A Beautiful Approach to Bathing at Sense of Self
Interview by Matt Lennon
Photography by Jessica Tremp
The art and ritual of bathing is something we connect with deeply here at IN BED. Beyond the everyday luxury of a long, hot soak in the tub, bathing can be traced back through many cultures as a sacred act of both self-care and socialising. Two people well versed in this history are Mary Minas and Freya Berwick, the founders of Sense of Self, a beautiful new bathhouse in Collingwood, Melbourne. This week on The Journal we spoke to Mary about realising their singular vision, cultivating body positivity and the bathhouse’s unique approach to experiential design.
Hi Mary, can you start by telling us a little bit about SOS; what were your inspirations behind building the business and how did you go about bringing your vision to life?
Freya, my co-founder and I, shared a very similar interest in sensory spaces and the idea of cultivating more positive relationships with our bodies and selves. So we decided to create a bathing experience that stripped back the approach to its roots. As a filmmaker, I took five months out to research the bathhouses of Europe, North Africa and Japan for a documentary and also to help shape the SOS offering. I hadn’t yet met Freya, who was a botanist-turned-hotelier, and had spent time in the sauna culture of Scandinavia during years of working and living in Norway at a hotel she had redeveloped.
Inspirations for us come from art, design, and architecture from different eras, persuasions, and locations. People’s work who have inspired us include the Mexican architect Luis Barragan, Carlo Scarpa, Yve Saint Laurent’s Jardin Marjorelle in Marrakech, Louis Kahn’s works- particularly his monolithic buildings in India, and Carlota Guerrero’s photography utilising bodies in a modern yet Dali-esque way - all of these influences come together to inform our style of Mediterranean Brutalism, which is what we have used to describe the Sense Of Self bathhouse.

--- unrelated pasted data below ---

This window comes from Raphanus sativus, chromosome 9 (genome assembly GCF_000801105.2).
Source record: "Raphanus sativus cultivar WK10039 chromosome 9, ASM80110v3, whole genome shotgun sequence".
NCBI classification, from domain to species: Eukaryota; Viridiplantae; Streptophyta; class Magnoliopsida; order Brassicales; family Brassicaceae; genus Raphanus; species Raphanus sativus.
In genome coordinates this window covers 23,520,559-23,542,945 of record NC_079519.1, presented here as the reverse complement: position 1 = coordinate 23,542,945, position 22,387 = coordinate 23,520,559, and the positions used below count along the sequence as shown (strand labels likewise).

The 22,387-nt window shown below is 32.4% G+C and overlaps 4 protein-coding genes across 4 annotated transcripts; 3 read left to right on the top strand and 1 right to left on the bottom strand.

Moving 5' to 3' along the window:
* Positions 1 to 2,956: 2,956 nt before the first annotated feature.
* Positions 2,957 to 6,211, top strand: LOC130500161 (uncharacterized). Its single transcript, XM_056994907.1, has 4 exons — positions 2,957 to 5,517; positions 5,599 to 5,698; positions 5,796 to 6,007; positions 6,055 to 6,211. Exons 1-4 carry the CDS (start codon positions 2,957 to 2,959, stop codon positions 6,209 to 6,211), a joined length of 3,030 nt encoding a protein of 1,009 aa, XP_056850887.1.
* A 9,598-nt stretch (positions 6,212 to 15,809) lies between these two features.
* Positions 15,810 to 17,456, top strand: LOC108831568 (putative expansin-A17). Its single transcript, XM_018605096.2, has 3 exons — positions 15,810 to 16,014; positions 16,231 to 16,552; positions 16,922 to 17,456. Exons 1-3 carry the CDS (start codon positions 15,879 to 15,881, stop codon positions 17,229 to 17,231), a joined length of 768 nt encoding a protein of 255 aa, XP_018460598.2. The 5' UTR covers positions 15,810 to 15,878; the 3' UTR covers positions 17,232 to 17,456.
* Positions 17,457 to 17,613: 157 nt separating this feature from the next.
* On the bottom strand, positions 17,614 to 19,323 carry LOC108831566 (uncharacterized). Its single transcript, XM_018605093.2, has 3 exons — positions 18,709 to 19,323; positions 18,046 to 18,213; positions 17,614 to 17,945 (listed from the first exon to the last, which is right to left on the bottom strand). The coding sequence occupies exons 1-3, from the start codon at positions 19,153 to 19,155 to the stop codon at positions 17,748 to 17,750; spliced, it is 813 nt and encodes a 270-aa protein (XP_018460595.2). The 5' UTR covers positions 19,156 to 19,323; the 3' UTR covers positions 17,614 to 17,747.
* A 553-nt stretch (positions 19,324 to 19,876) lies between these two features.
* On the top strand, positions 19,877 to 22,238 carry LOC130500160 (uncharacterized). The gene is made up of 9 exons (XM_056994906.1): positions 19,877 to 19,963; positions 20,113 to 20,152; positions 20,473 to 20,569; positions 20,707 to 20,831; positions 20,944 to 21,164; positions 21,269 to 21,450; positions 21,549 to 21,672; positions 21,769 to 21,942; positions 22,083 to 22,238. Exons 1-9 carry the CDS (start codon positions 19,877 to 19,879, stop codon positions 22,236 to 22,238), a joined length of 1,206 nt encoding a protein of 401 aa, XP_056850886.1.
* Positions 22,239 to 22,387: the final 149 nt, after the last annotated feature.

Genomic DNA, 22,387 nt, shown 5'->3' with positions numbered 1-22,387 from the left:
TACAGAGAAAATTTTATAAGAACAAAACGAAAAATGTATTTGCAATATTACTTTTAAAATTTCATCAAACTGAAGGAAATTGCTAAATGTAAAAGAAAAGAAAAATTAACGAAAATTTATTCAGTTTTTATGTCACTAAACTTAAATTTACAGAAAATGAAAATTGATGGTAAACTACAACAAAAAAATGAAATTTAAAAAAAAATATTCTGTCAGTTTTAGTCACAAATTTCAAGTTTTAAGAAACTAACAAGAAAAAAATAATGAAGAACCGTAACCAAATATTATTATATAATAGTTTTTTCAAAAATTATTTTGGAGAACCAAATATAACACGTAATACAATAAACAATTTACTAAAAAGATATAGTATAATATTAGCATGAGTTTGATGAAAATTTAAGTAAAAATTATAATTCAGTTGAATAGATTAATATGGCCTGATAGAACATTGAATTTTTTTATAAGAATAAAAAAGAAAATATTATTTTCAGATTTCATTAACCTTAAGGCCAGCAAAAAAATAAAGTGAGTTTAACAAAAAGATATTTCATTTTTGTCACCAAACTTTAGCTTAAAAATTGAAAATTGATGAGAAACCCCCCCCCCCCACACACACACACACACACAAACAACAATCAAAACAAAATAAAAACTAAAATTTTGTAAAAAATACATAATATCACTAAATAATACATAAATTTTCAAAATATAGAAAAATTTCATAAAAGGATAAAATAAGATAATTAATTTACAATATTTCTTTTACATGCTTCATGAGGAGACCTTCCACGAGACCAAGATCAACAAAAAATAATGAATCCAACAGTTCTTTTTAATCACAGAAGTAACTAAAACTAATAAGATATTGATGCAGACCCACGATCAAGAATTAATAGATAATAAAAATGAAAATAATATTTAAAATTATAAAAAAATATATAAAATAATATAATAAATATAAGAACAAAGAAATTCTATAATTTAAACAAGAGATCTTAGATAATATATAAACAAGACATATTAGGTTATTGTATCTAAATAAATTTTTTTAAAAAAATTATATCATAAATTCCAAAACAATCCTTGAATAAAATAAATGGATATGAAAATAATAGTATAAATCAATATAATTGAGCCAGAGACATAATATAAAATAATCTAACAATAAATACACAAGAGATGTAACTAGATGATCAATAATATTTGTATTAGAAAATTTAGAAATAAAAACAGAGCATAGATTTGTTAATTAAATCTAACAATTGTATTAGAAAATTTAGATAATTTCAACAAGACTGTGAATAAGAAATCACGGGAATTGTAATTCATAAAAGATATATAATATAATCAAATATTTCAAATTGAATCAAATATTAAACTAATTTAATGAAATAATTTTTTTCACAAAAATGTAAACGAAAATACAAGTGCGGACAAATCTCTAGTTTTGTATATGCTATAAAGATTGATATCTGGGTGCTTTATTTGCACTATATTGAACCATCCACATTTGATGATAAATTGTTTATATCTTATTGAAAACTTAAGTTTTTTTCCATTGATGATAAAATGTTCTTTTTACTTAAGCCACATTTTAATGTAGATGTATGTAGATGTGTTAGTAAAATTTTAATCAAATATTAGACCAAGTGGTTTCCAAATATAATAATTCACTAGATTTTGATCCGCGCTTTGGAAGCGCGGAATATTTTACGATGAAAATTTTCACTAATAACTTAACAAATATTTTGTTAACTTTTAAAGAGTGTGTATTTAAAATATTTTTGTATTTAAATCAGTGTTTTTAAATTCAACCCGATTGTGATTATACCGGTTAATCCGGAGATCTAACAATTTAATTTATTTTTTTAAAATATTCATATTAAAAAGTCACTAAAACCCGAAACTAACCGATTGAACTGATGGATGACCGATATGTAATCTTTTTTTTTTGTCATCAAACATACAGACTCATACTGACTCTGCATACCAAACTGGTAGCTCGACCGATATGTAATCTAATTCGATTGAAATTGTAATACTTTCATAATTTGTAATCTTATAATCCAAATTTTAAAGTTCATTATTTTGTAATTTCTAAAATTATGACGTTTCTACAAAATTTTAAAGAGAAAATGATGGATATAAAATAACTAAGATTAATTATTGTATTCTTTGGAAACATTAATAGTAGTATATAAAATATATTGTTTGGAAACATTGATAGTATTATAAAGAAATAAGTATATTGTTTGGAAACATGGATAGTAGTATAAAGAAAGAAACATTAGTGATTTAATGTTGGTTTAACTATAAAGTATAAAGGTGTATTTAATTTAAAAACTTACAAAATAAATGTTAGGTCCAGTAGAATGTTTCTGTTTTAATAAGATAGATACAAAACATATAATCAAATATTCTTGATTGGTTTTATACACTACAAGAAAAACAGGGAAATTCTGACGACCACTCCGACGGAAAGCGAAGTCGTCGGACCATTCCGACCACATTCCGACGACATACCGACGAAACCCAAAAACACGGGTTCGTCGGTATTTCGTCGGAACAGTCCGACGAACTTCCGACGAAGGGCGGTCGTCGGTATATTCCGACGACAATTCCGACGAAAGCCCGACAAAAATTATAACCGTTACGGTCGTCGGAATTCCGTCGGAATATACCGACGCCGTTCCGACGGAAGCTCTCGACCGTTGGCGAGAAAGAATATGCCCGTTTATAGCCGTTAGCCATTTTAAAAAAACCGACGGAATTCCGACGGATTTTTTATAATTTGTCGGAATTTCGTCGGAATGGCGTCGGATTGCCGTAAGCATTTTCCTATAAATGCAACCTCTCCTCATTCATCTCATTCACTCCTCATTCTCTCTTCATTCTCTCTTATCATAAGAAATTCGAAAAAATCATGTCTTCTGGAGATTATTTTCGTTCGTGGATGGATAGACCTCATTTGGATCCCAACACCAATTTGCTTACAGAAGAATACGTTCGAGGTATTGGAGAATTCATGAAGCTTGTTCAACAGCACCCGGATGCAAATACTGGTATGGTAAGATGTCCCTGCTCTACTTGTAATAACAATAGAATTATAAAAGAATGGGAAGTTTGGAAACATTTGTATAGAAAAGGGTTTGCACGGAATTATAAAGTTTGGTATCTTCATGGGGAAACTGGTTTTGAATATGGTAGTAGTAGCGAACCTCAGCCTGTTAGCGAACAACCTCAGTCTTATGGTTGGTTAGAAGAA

The process was a long and winding one, that involved a lot of community consultation, research, design, engineering, weathering a pandemic! Ultimately it took about five years to get to the point of opening the doors of the bathhouse, but now that we are open we’re so thrilled to be welcoming everyone into the space.
Inspirations for us come from art, design, and architecture from different eras, persuasions, and locations.
For anyone completely new to the bathhouse experience, what can clients expect when they visit?
Well we’re tucked away on an old industrial Collingwood street. When you arrive, behind two big steel doors you will discover the converted warehouse which has become the home of SOS.
We are not overly prescriptive around how people use the space. We call it a “choose-your-own-wellness” adventure, which includes communal bathing in a large hot mineral bath at 40ºC, a traditional Finnish sauna where you can douse water on the coals to create dry heat that reaches up to 80ºC, a cold pail shower for dunking yourself with, and our cold plunge pool at a frosty 10ºC.
One of the primary goals of the space is to help people be in their bodies, and we did this through the design trope of Mediterranean Brutalism. The Brutalist aspect demands presence and the softness of the Mediterranean design helps to make it an inviting space. Honestly, we think a lot of “wellness” places out there are a bit dull and boring. The spaces we like are playful, so we’ve worked a lot with materiality that holds surprise and delight with different water activations, temperature and form. When it comes down to it, we just want it to be a relaxing and fun experience.
Staying mentally, physically and emotionally well feels like an increasingly important priority given the current climate, how does SOS approach self-care and what is it you hope clients will take away from their visit?
As an act, bathing is a form of disrobing, both literally and metaphorically. It is an act of communion with other people, sometimes ‘strangers’, where you slow down, take a moment to look after yourself - whether that’s your sore body or perhaps a tired mind. It is an invitation to see one another in a way we don’t get to in day-to-day life. In the bathhouse you have a special opportunity, because you are surrounded by other people doing the same thing, in all different body types, which ultimately fosters a feeling of belonging.